K. O. v. Texas Department of Family and Protective ServicesAppeal from 146th District Court of Bell County (memorandum opinion )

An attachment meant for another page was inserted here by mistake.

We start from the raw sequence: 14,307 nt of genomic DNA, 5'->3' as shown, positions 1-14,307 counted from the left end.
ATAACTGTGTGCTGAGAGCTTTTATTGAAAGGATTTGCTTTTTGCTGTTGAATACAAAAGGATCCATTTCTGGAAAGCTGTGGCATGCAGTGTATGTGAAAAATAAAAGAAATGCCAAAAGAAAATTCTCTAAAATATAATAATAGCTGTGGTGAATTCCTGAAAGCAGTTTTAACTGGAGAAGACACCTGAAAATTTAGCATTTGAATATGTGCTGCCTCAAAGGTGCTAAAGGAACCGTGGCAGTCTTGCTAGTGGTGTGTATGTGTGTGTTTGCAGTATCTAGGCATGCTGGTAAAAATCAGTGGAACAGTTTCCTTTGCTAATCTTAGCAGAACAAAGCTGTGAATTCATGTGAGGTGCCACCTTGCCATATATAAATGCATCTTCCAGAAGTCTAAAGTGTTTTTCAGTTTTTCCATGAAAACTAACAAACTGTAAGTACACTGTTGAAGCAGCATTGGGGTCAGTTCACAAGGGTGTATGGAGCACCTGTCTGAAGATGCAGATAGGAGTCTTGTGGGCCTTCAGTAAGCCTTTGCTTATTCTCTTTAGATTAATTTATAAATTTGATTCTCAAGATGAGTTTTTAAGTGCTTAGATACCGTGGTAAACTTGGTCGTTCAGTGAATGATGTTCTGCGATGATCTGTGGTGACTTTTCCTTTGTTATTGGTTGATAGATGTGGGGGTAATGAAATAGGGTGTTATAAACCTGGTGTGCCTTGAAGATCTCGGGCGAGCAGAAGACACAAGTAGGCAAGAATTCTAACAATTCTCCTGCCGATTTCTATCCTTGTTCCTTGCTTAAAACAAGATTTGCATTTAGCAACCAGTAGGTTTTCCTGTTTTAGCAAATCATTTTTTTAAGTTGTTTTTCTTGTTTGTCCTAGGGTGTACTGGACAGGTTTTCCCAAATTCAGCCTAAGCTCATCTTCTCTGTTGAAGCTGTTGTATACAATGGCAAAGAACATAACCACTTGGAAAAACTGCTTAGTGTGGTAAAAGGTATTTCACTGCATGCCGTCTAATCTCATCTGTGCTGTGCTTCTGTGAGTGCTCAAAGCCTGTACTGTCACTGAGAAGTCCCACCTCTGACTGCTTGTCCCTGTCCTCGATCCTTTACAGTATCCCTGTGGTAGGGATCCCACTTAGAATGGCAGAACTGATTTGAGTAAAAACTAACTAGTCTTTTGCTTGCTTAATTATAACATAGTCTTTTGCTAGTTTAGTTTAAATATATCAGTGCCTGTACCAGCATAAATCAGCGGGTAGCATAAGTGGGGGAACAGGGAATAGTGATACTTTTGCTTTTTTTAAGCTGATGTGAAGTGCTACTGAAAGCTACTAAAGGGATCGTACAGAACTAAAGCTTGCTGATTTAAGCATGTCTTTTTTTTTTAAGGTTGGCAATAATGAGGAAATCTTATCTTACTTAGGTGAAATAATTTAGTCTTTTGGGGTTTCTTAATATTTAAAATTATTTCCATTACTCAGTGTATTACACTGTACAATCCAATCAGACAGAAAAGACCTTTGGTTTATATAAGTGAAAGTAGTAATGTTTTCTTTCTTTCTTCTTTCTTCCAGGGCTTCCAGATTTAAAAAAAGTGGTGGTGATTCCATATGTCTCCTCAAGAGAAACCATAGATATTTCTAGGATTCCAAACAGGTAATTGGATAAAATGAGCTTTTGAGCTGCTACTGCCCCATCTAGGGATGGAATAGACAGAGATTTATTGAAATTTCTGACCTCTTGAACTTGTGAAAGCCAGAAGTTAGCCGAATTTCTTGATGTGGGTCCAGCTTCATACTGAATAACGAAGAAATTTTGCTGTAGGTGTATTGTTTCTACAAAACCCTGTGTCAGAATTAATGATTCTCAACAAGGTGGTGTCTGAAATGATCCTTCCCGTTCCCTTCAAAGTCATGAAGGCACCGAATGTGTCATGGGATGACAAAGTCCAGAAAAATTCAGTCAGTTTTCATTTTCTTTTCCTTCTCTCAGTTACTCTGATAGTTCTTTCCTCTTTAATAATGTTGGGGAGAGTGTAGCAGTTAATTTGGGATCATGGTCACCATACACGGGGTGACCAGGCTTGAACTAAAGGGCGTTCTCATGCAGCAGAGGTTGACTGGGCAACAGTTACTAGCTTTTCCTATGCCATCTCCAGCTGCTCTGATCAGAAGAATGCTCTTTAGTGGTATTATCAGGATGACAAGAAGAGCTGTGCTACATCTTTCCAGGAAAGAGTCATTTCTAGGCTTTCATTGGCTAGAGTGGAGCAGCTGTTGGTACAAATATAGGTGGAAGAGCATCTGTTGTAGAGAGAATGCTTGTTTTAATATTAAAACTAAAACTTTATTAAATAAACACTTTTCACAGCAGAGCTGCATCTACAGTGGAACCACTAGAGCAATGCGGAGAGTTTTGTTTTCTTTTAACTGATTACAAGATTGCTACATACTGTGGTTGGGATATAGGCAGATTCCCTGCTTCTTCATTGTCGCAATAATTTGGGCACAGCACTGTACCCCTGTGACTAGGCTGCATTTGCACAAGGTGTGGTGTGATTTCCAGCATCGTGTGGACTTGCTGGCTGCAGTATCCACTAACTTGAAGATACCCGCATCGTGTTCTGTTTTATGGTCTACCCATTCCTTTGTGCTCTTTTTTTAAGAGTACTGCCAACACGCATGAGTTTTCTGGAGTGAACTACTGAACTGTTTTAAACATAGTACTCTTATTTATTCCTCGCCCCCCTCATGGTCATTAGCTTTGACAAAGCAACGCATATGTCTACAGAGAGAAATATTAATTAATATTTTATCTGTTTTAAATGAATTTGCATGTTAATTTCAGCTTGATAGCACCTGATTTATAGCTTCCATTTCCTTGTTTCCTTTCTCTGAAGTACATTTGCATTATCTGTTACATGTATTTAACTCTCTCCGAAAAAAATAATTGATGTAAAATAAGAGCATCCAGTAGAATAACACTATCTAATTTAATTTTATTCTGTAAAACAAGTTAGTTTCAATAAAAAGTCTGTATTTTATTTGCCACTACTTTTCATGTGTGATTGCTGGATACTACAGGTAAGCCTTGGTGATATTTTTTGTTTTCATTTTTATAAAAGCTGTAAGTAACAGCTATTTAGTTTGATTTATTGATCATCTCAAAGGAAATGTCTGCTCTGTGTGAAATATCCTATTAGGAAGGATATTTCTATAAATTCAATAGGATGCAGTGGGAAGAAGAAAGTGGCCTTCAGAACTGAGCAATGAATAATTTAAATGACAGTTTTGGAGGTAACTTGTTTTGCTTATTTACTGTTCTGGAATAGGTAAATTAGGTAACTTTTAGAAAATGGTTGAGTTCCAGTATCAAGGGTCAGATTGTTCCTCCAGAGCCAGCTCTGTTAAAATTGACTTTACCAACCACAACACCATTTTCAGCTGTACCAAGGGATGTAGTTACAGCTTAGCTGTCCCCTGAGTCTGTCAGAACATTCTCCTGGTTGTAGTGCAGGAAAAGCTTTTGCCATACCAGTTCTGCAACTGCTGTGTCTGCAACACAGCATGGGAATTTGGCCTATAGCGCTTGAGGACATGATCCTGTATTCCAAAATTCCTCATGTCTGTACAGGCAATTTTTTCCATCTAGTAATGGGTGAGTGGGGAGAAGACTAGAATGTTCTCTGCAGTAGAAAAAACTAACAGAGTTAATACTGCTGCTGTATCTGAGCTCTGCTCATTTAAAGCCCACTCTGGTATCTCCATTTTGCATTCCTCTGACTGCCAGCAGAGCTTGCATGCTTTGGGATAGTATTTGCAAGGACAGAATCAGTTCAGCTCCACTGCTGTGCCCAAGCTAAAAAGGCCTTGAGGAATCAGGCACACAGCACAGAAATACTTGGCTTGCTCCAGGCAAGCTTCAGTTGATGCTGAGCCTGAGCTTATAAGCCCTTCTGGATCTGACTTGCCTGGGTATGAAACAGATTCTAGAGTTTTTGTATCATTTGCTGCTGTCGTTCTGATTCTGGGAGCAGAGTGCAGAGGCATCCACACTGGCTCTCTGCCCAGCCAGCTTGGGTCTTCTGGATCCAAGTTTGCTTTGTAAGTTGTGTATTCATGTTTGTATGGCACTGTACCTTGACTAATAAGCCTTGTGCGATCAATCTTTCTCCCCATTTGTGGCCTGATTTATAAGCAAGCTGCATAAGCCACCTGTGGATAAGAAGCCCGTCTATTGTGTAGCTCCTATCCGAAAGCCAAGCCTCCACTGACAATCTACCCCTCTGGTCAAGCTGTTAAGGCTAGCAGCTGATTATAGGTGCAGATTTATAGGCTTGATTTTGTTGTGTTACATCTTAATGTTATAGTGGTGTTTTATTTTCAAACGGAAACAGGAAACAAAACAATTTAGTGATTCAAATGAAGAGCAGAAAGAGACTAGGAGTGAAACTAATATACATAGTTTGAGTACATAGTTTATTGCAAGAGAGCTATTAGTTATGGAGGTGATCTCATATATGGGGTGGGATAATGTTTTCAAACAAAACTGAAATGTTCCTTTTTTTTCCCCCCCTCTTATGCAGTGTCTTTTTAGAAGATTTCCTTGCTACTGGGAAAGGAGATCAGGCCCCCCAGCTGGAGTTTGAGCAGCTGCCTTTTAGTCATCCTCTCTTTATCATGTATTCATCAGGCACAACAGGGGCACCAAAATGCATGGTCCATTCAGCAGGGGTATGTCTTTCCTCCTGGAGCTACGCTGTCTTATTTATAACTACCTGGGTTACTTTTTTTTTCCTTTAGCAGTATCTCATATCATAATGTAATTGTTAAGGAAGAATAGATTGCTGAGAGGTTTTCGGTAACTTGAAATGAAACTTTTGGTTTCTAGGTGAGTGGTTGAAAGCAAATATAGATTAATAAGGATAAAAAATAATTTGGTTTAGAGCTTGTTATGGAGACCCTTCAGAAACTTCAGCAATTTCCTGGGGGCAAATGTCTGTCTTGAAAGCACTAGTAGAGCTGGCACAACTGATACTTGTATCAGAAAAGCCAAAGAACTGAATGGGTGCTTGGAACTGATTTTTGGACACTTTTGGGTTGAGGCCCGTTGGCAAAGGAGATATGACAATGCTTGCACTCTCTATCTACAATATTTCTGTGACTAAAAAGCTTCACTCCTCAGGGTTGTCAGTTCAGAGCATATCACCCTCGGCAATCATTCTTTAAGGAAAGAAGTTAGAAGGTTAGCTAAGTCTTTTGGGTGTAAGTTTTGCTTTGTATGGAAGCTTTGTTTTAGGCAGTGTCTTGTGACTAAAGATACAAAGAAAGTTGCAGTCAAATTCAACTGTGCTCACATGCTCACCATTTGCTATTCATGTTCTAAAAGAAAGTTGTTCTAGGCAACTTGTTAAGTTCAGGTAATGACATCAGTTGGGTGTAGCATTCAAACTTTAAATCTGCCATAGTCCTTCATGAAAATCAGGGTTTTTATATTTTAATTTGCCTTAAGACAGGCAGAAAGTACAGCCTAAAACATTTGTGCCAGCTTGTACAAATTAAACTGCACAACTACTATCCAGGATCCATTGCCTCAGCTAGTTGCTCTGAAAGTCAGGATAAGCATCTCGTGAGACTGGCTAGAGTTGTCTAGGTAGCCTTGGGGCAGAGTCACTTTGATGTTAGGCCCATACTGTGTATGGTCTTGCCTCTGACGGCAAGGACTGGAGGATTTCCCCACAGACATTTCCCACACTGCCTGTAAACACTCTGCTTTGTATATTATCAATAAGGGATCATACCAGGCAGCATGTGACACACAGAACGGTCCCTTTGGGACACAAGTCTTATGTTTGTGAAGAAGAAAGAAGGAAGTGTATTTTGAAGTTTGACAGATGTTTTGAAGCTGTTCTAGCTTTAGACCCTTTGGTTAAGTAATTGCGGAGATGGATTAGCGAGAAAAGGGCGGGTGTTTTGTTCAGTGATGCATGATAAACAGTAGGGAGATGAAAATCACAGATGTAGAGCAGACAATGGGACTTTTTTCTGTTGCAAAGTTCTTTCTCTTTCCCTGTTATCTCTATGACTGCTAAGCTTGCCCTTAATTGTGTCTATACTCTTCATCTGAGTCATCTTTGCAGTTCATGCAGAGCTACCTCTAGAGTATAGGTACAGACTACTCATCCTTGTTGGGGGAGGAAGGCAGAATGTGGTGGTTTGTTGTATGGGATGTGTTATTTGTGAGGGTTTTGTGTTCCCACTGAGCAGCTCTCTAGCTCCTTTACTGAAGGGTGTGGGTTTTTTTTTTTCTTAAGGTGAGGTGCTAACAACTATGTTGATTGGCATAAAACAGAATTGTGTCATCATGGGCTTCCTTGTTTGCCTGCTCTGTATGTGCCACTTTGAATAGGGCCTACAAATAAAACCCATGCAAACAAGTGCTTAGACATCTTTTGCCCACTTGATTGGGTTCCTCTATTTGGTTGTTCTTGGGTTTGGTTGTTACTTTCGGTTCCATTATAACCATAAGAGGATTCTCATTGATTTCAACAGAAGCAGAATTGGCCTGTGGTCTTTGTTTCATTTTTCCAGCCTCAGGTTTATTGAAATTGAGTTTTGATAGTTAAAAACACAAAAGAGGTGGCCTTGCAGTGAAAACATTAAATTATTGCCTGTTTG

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TEXAS COURT OF APPEALS, THIRD DISTRICT, AT AUSTIN NO. 03-13-00284-CV K. O., Appellant v. Texas Department of Family and Protective Services, Appellee FROM THE DISTRICT COURT OF BELL COUNTY, 146TH JUDICIAL DISTRICT NO. 256, 733-B, HONORABLE JACK WELDON JONES, JUDGE PRESIDING MEMORANDUM OPINION K.O. appeals from the trial court s order terminating her parental rights to her three minor children, A.C., T.V.C., and T.M.C.1 On appeal, K.O. asserts that the evidence is legally and factually insufficient to support the trial court s conclusion that terminating her parental rights was in her children s best interests. We affirm the trial court s order of termination. BACKGROUND According to the progress report filed with the trial court, the Texas Department of Family and Protective Services (the Department) first became involved in this case when it received a report that K.O. was physically neglecting her children.2 The report indicated that K.O. s children were not attending school even though two of them were school-aged and that the family s home 1 To protect the privacy of the parties, we refer to the minor children, parents, and other adult family members by their initials. See Tex. Fam. Code § 109.002(d). 2 The trial court took judicial notice of the court s file, including the Department s permanency plans and progress reports. was unsanitary, with trash and dirty dishes everywhere. The report also stated that the utilities at K.O. s home had recently been turned back on after having been turned off for a while and that the landlord attempted to evict K.O. for failure to pay rent but K.O. refused to leave. Based on this report, the Department determined that it had reason to believe that K.O. was physically neglecting her children. Vicki Browder, the Department s caseworker assigned to this case, testified that the Department took possession of K.O. s children when K.O. was incarcerated in the Bell County Jail for an unidentified offense. Browder testified that the Department created a family service plan through which K.O. could work toward regaining custody of her children. See Tex. Fam. Code § 263.106 (requiring trial court to incorporate Department s service plan into a court order). Browder stated that after K.O. was released from jail, she had not completed any of the requirements of her family service plan except for her initial psychological evaluation. That evaluation indicated that K.O. suffered from depression and recommended that she be seen by a psychiatrist and possibly receive medication for some mental issues. Browder testified that she initially had occasional contact with K.O., during which K.O. repeatedly expressed the unrealistic expectation that she would complete her family service plan and have her children returned to her within two weeks. Browder further explained that she had not heard from K.O. in the months leading up to the termination hearing, that K.O. had not had significant contact with her children since they were removed from her custody, and that she did not know where K.O. was living or how to get in contact with her.3 K.O. was not present at the 3 Browder explained that when she was able to leave a voicemail on one of K.O. s contact numbers, the outgoing voicemail message sounded like K.O. s voice. However, K.O. never returned Browder s message. 2 final hearing to terminate her parental rights, and Browder stated that she believed K.O. had constructively abandoned her children. The Department sought to have K.O. s children adopted by their paternal great aunt, S.B.4 S.B. testified that she and the children were getting along fine. She explained that she understood that adopting all three children was an awfully large commitment given that the youngest child was only four years old, but that she was prepared to spend the next thirteen years of her life raising them. Counsel for the Department stated that they hoped to place the children with S.B. sooner rather than later because the children were very anxious to be with S.B. The trial court conducted a final hearing on the Department s petition to terminate K.O. s parental rights, in which Browder and S.B. testified as outlined above. Following the hearing, the trial court found by clear and convincing evidence that K.O. had failed to comply with the requirements of her family service plan and that termination of K.O. s parental rights was in the children s best interest. See id. § 161.001(1)(O), (2) (prescribing necessary findings for termination of parental rights). This appeal followed. DISCUSSION In her sole issue on appeal, K.O. asserts that the evidence is legally and factually insufficient to support the termination of her parental rights. Specifically, K.O. claims that the evidence is insufficient to show that termination of her parental rights was in her children s best 4 The father of two of K.O. s children voluntarily relinquished his parental rights to his children. The father of K.O. s other child also had his parental rights terminated. Neither of these parents appealed the trial court s orders terminating his parental rights. 3 interests given that the children missed K.O. and that there was no evidence termination was necessary when the permanency plan consisted of relative placement. To terminate the parent-child relationship, the fact-finder must find clear and convincing evidence that (1) the parent has engaged in conduct set out as statutory grounds for termination and (2) termination is in the child s best interest. In re C.H., 89 S.W.3d 17, 23 (Tex. 2002). K.O. does not challenge the sufficiency of the evidence to support the trial court s finding that she engaged in conduct that constitutes a statutory ground for termination. See Tex. Fam. Code § 161.001(1)(O). Therefore, we will consider only whether the evidence is sufficient to support the trial court s finding that termination of K.O. s parental rights was in her children s best interests. Standard of review The distinction between legal and factual sufficiency when the burden of proof is clear and convincing evidence may be a fine one in some cases, but there is a distinction in how the evidence is reviewed. In re J.F.C., 96 S.W.3d 256, 266 (Tex. 2002). In a termination case, we review the legal sufficiency of the evidence by considering all of the evidence in the light most favorable to the trial court s determination and will uphold a finding if a reasonable factfinder could have formed a firm conviction that its finding was true. Id. To give appropriate deference to the trial court s conclusions, we must assume that the court resolved disputed facts in favor of its finding if it could reasonably do so. Id. An appellate court should disregard evidence a reasonable factfinder could have disbelieved or found incredible. Id. When reviewing the factual sufficiency of the evidence in a parental termination case, we view all of the evidence in a neutral light and determine whether a reasonable factfinder could 4 form a firm belief or conviction that a given finding was true. In re C.H., 89 S.W.3d at 18 19. We assume that the trial court resolved disputed facts in favor of its finding if a reasonable person could do so, and we disregard evidence that a reasonable factfinder could have disbelieved or found incredible. J.F.C., 96 S.W.3d at 266. Evidence is factually insufficient only if a reasonable factfinder could not have resolved the disputed evidence in favor of its finding or if that disputed evidence is so significant that the trial court could not reasonably have formed a firm belief or conviction that its finding was true. Id. Analysis In a parental-rights-termination case, the best interest of the child is assessed using a non-exhaustive list of factors. See In re R.R., 209 S.W.3d 112, 116 (Tex. 2006). These factors include (1) the child s wishes, (2) his emotional and physical needs now and in the future, (3) emotional or physical danger to the child now and in the future, (4) the parenting abilities of the parties seeking custody, (5) programs available to help those parties, (6) plans for the child by the parties seeking custody, (7) the stability of the proposed placement, (8) the acts or omissions of the parent which indicate that the existing parent-child relationship is not proper, and (9) any excuses for the acts or omissions of the parent. See Holley v. Adams, 544 S.W.2d 367, 371 72 (Tex. 1976). The Department need not prove all nine Holley factors as a condition precedent to termination, and the absence of some factors does not bar the factfinder from finding that termination is in the child s best interest. In re C.H., 89 S.W.3d at 27. While no one factor is controlling, the analysis of a single factor may be adequate in a particular situation to support a finding that termination is in the child s best interest. In re J.O.C., 47 S.W.3d 108, 115 (Tex. App. Waco 2001, no pet.). 5 In this case, there was conflicting evidence about whether K.O. s children wished to remain with K.O. Browder testified that the children missed K.O., but counsel for the Department also stated that the children were very anxious to be with S.B. Furthermore, Browder stated that the children were expressing painful thoughts and feelings relating to the neglect which led to [their] removal from [their] family. Thus, the record does not clearly demonstrate what preference, if any, the children have with respect to their placement. However, the remaining Holley factors weigh strongly in favor of terminating K.O. s parental rights. The record indicates that the children were originally taken by the Department because K.O. was incarcerated. Although past incarceration does not necessarily indicate that a parent s rights should be terminated, it can support an inference that a parent may not provide for a child s physical and emotional well being in the future. See In re C.H., 89 S.W.3d at 28 (noting that past endangerment may be probative of child s best interests now and in future). Similarly, Browder s testimony that K.O. did not have realistic expectations of what she needed to do to regain custody of her children, that she did not complete most of the requirements of her family service plan, and that she had constructively abandoned her children with the Department indicate that K.O. cannot provide for the children s physical and emotional needs now or in the future, and that K.O. would not take advantage of any programs to help her in the future. Finally, Browder s testimony that she did not know where K.O. was living and that she could not contact K.O. could support an inference that K.O. was not prepared to offer a stable environment for her children. Given that K.O. did not appear at the termination hearing, the trial court did not hear any evidence concerning any potential excuses for this past behavior or any indication that K.O. had made plans for her children s future. 6 In her brief, K.O. asserts that her children could be placed with S.B. without terminating K.O. s parental rights, and thus the Department failed to establish that termination was in the children s best interests. However, the evidence indicates that the Department wanted S.B. to adopt the children soon because they were anxious to live with her. Furthermore, S.B. testified that she did not intend to return the children to their parents and that she would be comfortable allowing the parents to have supervised contact only if they got their lives together. Given that there is no indication in the record that K.O. has gotten her life together, the trial court could have reasonably believed that termination of K.O. s parental rights was necessary to provide the children with a permanent and stable adoptive home. Considering this evidence in the light most favorable to the trial court s determination, we conclude that the trial court could reasonably have formed a firm belief that termination of K.O. s parental rights was in her children s best interests. Therefore, we hold that the evidence is legally sufficient to support the trial court s finding that K.O. s parental rights should be terminated. Similarly, in considering the evidence in a neutral light, we determine that the trial court could reasonably have formed a firm belief or conviction that termination of K.O. s parental rights was in her children s best interests. Therefore, we hold that the evidence is also factually sufficient to support the trial court s finding that K.O. s parental rights should be terminated. We overrule K.O. s sole appellate issue. CONCLUSION Having overruled her sole issue on appeal, we affirm the trial court s order terminating K.O. s parental rights. 7 __________________________________________ Scott K. Field, Justice Before Chief Justice Jones, Justices Goodwin and Field Affirmed Filed: October 18, 2013 8